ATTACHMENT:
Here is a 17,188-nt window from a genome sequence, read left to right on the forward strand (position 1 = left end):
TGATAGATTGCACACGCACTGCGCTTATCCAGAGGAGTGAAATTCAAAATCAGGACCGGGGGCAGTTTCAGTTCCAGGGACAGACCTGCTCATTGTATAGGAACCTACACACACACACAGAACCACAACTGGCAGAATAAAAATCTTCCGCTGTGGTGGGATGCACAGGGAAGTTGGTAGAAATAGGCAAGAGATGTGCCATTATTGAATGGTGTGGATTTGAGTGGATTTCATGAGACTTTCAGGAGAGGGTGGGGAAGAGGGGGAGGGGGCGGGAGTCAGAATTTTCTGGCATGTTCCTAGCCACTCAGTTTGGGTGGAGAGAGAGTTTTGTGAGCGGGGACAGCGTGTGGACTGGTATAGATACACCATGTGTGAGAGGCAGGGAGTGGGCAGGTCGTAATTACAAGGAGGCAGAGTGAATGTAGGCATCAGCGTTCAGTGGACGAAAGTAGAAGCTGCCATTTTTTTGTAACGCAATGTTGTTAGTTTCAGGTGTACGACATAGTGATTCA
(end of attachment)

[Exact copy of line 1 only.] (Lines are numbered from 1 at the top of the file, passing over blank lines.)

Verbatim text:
Here is a 17,188-nt window from a genome sequence, read left to right on the forward strand (position 1 = left end):